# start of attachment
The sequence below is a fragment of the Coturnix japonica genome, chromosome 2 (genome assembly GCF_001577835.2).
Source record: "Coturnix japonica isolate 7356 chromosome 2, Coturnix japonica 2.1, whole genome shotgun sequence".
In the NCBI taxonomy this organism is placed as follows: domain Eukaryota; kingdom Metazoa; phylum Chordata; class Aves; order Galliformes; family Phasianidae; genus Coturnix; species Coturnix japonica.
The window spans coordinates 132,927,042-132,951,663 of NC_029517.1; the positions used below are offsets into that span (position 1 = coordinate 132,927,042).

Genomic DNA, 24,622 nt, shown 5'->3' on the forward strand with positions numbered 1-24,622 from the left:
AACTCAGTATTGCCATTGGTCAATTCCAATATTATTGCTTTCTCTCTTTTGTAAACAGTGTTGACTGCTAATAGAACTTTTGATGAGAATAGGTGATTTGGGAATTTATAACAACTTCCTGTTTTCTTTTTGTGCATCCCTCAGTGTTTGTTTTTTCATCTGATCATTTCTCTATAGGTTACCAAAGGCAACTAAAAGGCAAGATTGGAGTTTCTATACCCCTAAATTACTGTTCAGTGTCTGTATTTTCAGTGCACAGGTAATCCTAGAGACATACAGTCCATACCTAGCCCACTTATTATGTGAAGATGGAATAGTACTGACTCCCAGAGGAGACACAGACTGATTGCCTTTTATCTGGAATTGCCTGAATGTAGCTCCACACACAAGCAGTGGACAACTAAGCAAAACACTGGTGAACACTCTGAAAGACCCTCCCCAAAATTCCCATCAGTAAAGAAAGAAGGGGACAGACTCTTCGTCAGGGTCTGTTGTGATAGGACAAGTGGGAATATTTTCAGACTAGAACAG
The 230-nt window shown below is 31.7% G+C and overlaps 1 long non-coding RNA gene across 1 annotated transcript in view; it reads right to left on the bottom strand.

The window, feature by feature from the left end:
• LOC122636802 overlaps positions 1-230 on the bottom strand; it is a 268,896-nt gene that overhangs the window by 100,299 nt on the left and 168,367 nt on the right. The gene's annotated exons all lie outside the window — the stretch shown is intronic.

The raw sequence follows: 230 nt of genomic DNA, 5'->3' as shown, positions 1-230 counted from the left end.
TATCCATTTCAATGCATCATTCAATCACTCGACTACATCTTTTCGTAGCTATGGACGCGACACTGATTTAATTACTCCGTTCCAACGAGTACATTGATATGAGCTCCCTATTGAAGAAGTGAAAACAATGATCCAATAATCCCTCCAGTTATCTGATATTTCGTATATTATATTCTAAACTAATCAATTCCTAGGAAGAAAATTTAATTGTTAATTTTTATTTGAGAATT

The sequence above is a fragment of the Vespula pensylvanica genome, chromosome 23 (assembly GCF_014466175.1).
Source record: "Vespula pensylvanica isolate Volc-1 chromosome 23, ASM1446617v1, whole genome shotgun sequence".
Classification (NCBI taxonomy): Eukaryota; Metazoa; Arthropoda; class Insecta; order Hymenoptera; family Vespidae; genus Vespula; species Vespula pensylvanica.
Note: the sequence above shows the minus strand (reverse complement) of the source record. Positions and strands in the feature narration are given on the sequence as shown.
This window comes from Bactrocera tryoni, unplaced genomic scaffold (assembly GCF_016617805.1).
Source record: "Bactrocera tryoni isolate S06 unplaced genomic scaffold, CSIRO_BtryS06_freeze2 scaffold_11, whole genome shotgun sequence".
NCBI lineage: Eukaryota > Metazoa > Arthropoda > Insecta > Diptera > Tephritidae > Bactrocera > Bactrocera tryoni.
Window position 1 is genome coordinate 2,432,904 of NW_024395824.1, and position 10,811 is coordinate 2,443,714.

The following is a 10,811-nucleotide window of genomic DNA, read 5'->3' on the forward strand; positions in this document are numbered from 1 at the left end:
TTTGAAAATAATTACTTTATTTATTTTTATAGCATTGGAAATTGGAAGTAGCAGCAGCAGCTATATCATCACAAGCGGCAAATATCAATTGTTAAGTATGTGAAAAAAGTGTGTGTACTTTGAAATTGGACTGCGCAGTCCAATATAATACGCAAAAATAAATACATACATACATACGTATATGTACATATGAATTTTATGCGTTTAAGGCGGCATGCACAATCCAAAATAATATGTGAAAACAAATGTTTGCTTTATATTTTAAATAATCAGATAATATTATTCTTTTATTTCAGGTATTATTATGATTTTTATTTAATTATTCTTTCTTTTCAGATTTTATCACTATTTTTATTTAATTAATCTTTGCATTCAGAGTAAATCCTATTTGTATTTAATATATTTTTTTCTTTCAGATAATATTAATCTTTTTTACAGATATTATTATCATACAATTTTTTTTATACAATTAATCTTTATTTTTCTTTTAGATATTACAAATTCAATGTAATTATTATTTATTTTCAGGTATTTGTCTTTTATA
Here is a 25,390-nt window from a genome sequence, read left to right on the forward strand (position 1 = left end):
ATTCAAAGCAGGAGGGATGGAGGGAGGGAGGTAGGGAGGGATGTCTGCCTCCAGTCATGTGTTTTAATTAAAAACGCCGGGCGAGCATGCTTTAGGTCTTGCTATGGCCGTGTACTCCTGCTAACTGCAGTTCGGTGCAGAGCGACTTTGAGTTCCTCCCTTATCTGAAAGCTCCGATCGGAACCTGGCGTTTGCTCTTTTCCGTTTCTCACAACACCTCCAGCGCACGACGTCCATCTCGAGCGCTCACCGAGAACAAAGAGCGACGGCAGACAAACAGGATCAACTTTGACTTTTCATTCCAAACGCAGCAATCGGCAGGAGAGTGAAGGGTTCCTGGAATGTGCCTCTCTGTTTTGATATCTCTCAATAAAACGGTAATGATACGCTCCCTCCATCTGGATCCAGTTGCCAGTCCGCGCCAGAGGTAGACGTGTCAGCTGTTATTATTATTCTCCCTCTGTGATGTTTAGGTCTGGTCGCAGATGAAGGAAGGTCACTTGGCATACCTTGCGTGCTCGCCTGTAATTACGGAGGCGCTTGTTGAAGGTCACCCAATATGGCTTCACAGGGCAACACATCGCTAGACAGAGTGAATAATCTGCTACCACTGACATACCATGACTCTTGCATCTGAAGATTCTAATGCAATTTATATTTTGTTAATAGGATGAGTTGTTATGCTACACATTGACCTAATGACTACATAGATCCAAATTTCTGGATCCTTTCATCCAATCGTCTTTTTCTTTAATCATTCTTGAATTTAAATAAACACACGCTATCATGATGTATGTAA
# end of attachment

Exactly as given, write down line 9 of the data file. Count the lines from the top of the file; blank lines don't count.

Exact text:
• LOC122636802 overlaps positions 1-230 on the bottom strand; it is a 268,896-nt gene that overhangs the window by 100,299 nt on the left and 168,367 nt on the right. The gene's annotated exons all lie outside the window — the stretch shown is intronic.